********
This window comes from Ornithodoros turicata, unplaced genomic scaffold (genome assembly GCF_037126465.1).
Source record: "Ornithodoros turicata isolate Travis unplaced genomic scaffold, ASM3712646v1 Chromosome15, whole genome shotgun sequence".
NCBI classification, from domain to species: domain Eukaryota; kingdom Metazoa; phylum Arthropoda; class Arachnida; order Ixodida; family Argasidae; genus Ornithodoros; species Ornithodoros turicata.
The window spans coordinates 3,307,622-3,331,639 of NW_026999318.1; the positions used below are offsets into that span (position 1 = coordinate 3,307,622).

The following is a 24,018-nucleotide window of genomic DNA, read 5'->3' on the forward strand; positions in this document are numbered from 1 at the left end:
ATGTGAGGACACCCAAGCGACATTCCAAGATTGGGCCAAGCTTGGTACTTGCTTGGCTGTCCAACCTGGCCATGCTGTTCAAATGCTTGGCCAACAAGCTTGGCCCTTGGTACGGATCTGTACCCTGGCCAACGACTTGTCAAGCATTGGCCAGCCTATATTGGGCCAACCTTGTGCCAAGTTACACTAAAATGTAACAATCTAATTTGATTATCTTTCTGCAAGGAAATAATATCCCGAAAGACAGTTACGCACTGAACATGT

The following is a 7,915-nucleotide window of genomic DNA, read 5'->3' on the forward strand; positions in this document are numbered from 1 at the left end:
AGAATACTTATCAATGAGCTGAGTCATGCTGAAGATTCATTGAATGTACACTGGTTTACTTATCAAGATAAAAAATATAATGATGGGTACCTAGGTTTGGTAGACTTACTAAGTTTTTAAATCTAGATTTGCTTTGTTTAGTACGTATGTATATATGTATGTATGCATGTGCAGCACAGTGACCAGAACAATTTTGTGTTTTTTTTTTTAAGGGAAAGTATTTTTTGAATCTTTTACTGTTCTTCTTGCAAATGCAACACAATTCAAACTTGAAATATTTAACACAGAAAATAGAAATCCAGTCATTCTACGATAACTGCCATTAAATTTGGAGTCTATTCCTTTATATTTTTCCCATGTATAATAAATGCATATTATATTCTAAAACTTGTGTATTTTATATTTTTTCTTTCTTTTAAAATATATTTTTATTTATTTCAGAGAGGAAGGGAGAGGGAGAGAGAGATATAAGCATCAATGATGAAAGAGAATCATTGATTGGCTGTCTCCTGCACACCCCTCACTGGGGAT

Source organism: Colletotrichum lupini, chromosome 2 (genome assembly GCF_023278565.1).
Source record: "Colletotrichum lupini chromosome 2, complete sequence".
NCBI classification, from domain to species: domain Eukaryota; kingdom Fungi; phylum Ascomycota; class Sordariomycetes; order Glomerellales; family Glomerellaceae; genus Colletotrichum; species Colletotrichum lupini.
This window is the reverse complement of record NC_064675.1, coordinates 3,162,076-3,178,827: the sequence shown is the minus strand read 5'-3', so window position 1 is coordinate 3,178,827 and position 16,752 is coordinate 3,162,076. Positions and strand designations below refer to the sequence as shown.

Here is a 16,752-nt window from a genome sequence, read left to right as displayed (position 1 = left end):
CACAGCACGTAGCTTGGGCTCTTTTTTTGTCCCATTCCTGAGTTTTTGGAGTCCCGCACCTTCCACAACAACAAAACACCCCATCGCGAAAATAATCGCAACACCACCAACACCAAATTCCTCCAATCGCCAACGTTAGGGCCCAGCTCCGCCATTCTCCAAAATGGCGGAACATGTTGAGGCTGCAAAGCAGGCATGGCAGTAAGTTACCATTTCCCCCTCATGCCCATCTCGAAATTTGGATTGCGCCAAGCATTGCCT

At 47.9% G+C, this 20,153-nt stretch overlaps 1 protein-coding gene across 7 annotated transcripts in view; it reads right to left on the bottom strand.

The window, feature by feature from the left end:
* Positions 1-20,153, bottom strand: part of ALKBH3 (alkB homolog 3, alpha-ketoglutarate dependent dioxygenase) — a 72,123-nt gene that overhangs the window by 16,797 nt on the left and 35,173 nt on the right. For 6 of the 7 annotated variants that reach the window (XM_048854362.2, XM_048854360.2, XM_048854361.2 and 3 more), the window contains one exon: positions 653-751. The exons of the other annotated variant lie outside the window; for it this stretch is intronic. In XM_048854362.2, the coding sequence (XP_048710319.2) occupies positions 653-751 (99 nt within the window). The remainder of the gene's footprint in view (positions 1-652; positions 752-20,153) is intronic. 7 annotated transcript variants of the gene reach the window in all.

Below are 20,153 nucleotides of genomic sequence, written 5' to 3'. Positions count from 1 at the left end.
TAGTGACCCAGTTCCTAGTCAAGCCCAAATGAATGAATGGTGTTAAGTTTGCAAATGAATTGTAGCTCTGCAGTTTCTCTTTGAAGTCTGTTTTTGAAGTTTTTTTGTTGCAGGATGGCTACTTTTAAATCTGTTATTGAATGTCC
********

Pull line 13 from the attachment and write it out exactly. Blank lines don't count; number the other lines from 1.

Here is a 16,752-nt window from a genome sequence, read left to right as displayed (position 1 = left end):